Highlighter was tardily away from barrier three alongside Johny Johny, but the speedy frontrunner soon assumed a position three-wide outside of Winning For All and Caitlyn’s Wish, while the mare settled as far as six lengths detached in the mid-stages.

Moodley allowed his mount to slide up to the remainder of the pack turning for home and found clear air between runners at the 250m, striding through the testing track to score by 1 ¾ lengths from Caitlyn’s Wish.

Matamata-based Scott was delighted to see the mare earn her sixth career success, indicating time had been a positive for the rising eight-year-old.

“We had high levels of confidence going into today, she was coming up really well this preparation,” he said.

“Her trials and first-up run were really encouraging as she just peaked on her run the last little bit but she took good improvement from there.

“She can be a bit tardy away from the gates and she was that way today, but Triston showed good patience.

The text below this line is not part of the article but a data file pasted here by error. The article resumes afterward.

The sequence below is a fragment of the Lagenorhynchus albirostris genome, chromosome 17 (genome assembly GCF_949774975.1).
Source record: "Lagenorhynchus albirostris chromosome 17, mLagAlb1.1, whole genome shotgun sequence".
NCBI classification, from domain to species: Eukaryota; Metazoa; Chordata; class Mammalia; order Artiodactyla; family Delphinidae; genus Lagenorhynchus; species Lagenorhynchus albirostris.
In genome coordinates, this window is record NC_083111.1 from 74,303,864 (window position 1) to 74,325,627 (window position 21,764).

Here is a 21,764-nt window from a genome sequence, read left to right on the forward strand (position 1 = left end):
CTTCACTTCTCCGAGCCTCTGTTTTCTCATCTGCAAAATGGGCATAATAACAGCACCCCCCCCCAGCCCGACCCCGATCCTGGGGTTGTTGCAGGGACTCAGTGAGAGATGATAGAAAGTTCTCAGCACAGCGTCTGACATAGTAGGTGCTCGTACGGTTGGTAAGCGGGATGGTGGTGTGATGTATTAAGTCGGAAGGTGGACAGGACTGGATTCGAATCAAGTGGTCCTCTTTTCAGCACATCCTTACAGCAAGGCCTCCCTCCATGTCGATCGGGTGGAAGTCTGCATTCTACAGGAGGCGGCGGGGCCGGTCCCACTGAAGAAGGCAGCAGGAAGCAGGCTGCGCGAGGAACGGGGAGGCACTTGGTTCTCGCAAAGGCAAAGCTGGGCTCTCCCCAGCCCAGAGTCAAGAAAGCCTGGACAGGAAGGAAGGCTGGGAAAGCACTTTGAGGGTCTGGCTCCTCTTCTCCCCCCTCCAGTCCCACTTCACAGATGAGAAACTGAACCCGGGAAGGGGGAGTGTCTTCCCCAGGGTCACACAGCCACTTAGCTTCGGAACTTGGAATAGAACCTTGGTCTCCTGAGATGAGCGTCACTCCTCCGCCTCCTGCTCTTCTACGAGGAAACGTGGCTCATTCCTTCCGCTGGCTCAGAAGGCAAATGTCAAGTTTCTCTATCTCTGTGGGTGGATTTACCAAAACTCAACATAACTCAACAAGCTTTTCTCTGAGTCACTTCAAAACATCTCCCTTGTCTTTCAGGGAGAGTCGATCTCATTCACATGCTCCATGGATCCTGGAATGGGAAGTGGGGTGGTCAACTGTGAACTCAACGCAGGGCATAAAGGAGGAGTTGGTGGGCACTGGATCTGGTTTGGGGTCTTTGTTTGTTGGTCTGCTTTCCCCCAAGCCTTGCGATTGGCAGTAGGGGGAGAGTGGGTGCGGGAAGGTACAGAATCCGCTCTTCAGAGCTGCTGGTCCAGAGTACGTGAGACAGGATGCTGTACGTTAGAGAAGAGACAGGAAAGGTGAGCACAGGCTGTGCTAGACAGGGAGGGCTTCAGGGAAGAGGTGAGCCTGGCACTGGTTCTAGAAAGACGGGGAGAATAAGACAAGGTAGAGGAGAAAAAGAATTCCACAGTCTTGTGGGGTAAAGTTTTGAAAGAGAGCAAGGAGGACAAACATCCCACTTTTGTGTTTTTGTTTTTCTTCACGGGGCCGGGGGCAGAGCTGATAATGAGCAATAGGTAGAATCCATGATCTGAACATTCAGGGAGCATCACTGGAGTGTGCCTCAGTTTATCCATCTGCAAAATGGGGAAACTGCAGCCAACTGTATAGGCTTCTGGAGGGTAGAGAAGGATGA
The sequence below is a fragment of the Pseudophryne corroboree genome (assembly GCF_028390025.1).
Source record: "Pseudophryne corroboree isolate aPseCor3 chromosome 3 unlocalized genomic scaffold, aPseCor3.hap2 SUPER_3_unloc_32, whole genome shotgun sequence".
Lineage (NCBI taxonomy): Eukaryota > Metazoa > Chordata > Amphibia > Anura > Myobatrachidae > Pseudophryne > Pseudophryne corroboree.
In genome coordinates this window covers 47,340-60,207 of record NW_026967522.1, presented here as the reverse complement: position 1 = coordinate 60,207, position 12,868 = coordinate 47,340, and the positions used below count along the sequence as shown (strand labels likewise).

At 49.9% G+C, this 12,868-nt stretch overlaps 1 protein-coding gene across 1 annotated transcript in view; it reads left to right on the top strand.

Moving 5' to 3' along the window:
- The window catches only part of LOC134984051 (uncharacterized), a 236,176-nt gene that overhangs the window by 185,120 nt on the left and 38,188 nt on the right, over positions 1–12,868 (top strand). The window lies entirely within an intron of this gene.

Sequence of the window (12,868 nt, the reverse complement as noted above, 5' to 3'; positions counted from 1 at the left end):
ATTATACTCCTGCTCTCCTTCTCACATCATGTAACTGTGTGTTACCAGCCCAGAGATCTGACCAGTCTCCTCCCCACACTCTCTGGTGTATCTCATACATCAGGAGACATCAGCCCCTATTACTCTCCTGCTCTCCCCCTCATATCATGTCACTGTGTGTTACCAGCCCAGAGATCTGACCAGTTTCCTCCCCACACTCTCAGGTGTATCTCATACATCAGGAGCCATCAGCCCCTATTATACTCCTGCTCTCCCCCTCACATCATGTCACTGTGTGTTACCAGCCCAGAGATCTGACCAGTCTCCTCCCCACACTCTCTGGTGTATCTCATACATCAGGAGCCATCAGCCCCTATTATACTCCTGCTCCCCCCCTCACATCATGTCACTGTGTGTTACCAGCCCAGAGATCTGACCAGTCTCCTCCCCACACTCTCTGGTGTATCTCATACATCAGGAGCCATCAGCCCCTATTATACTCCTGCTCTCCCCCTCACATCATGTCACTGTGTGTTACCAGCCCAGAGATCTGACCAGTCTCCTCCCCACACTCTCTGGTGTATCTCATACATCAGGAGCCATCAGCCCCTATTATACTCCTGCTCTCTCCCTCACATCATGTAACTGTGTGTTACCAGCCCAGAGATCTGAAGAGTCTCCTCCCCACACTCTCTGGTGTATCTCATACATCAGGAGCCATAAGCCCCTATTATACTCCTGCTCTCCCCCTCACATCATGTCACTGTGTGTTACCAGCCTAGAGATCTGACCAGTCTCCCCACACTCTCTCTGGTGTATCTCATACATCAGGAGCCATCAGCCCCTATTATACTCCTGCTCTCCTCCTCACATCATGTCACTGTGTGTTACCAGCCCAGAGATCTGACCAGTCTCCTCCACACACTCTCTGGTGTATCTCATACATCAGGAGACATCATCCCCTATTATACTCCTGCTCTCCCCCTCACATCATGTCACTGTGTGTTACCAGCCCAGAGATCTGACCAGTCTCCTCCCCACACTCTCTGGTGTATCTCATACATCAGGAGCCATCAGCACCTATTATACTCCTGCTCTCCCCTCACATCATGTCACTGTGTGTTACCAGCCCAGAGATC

“He’s a three-kilo claimer which is a massive aid at this time of the year in the soft tracks, and he kept her balanced and didn’t panic. He did a great job.

“It was great to see this mare back in winning form, she’s a great advertisement for giving a horse time as she’s an older horse with relatively low starts. We’ve really reaped the rewards of longevity out of her.”

Wexford Stables and Andrew Williams Bloodstock purchased Highlighter for $40,000 at the 2018 Karaka Yearling Sales, an investment well returned as she surpassed the $200,000 mark in stakes on Saturday.

“She’s been an incredibly consistent, honest mare all her life and she just continues to deliver,” Scott said.

“She’ll be certainly in for a good winter preparation, she’s a sound mare with great constitution and she continues to thrive in the racing environment.

“It would be lovely to get some black-type for her to go to the broodmare paddock with, but where we find that is another thing.

“We’ll just keep her in the open 1200’s over the winter months, and she’ll hopefully pick up another nice win through this campaign.”

Bred by Monovale Holdings, Highlighter is out of the unraced Black Minnaloushe mare Donnidi Sulina with her grand-dam Sulina a half-sister to multiple Group One winner Pace Invader. 

Mary Shan all class at Pukekohe

By Kevin Robertson, LOVERACING.NZ News Desk